The Redskins were decimated with injuries last season and Cousins still threw for over 4,000 yards and 27 touchdowns. Despite his performance, Washington made it clear they were ready to move on from him. The Minnesota Vikings, the beneficiary of the Washington fallout, filled a major void on an already loaded roster. Sure, Case Keenum played very well in 2017. However, the Vikings knew they needed to upgrade at QB in order to have a realistic shot of winning the Super Bowl. And that is exactly what they did.

  1. Jon Gruden will be a massive failure in Oakland

For the past decade, the rumors of Gruden returning to coaching have become an annual tradition. As we know, the rumor finally became reality when he left the Monday Night Football booth to return to the Oakland Raiders for an unprecedented $100 million contract. Gruden has made waves this offseason with very questionable roster moves, but none had been as puzzling as jettisoning Khalil Mack to the Chicago Bears this past weekend.

It’s hard not to be concerned about a new coach who seemed to make such a little effort to get along with the team’s best player and determine a solution to keep him. One side may argue that the move will send “a message to the locker room”. But will that be the right message? My hunch says no. I can’t imagine what it feels like to be a player on a team that traded away the best player a week before the season in exchange for nothing that will help them in 2018. While the Raiders are yet to play a game, I cannot be too optimistic based off his first offseason.

  1. NFC North will be the best division

There is a clear hierarchy of divisions across the league. But, I genuinely believe the NFC North is the strongest from top to bottom. The Vikings are a legitimate Super Bowl contender. They have a truly elite defense devoid of weaknesses. On the offensive side of the ball, Kirk Cousins takes over as the new signal caller and joins a potent passing attack and promising running game. Shift to the Packers, who get Aaron Rodgers back healthy. Unlike most Green Bay teams of the recent past, they appear to finally have a stable running game and enough play-makers on defense to prevent that side of the ball from being a liability. Like Minnesota, they’re a legitimate Super Bowl contender.

By looking to the “bottom half” of the division, the Lions and Bears do not look to be your typical bottom dwellers. The Lions should have an improved offensive line, recent additions to hopefully stabilize their running game to compliment an already strong passing game, and a good enough defense to keep them in every game this season. Last we turn to the Bears, who fortified their defense after acquiring Khalil Mack. The offense will go as far as second-year QB, Mitch Trubisky can take them, but he has enough weapons to lead a very effective offense.

  1. The Philadelphia Eagles will (eventually) be better in 2018

The defending champs enter the regular season very banged up, and most notably without Carson Wentz. Wentz was on his way to winning the NFL MVP before tearing his ACL in Los Angeles last December. As expected, it has been a long recovery and he is yet to be cleared by the doctors. With his status in addition to a handful of other players slated to miss the beginning of the season, I anticipate a bumpy start, even with the first quarter arguably being the easiest part of the schedule.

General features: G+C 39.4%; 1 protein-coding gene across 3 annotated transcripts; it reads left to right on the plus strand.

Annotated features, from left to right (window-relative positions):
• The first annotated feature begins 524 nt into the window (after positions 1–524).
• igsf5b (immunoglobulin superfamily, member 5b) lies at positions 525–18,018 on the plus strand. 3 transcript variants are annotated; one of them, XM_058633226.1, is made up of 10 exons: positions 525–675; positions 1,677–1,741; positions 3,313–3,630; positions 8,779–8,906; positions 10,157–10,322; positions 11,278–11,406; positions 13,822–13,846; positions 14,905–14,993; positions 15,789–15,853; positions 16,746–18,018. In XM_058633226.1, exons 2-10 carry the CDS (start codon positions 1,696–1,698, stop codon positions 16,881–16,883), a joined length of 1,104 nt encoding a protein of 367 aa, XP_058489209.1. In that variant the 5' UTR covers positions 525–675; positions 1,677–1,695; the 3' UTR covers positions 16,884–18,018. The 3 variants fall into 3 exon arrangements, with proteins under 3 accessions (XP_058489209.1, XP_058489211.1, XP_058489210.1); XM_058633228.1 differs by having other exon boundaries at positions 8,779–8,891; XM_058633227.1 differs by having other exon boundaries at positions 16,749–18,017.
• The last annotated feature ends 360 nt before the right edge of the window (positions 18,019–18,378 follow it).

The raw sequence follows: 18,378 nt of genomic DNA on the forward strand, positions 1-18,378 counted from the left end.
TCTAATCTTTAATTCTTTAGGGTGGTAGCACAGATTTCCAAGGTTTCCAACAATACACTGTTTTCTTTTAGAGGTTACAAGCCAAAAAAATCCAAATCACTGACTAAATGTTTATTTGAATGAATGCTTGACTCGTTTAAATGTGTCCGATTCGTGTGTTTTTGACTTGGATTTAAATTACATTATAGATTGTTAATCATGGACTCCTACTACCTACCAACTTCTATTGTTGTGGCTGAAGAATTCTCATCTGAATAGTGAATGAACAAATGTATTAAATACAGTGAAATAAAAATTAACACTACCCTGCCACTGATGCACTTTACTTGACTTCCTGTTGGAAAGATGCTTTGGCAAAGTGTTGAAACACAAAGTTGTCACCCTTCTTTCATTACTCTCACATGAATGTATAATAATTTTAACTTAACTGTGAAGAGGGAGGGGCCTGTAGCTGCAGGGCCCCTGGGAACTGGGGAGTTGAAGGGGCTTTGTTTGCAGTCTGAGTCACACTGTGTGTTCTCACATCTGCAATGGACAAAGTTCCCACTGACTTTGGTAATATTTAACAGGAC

But, the Eagles will get healthy and I anticipate them getting their stride between October and November. I am also very encouraged by the offseason additions as well as the returning players who missed the Super Bowl run. Once healthy, an argument can be made for this roster being even stronger than the one that hoisted the Lombardi Trophy last February. I truly believe that the team will be fueled by those players who missed out on the triumph and will be extremely motivated to experience it for themselves. I don’t anticipate a Super Bowl hangover.

  1. Dak Prescott will continue to regress

I was alone by thinking a lot of Prescott’s rookie season was a fluke. For most of the season, he was working with ideal conditions that typically leads to a high level of performance. The offensive line and running game were elite and he had several very good options in the passing game. But now as we are entering his third NFL season, the Cowboys’ line looks in disarray and with Dez Bryant and Jason Witten gone, it won’t get any easier.

A lot of pressure comes with being the QB of the Dallas Cowboys. Despite an impressive rookie campaign, I remain extremely skeptical about his long-term potential. He had a down year in 2017 and while a lot of Cowboys supporters assume it was an anomaly, I’m more likely to believe it’s a sign of things to come. Sorry Dallas fans, Dak is a lot closer to Quincy Carter than he is to Troy Aikman or even Tony Romo.

Final Standings

AFC East
New England 11-5
New York Jets 6-10
Miami 5-11
Buffalo 2-14

AFC North
Pittsburgh 10-6
Baltimore 10-6
Cincinnati 7-9
Cleveland 4-12

AFC South
Jacksonville 11-5
Houston 10-6
Tennessee 9-7
Indianapolis 7-9

AFC West
Los Angeles Chargers 10-6
Kansas City 8-8
Denver 6-10
Oakland 4-12

NFC East
Philadelphia Eagles 11-5
New York Giants 7-9
Washington 7-9
Dallas 6-10

NFC North
Minnesota 12-4
Green Bay 10-6
Detroit 8-8
Chicago 7-9

NFC South
Atlanta 11-5
New Orleans 10-6
Carolina 9-7
Tampa Bay 6-10

NFC West
Los Angeles Rams 11-5
Seattle 9-7
San Francisco 8-8
Arizona 4-12

AFC Championship
Los Angeles over Pittsburgh

NFC Championship
Atlanta over Minnesota

Super Bowl
Atlanta over Los Angeles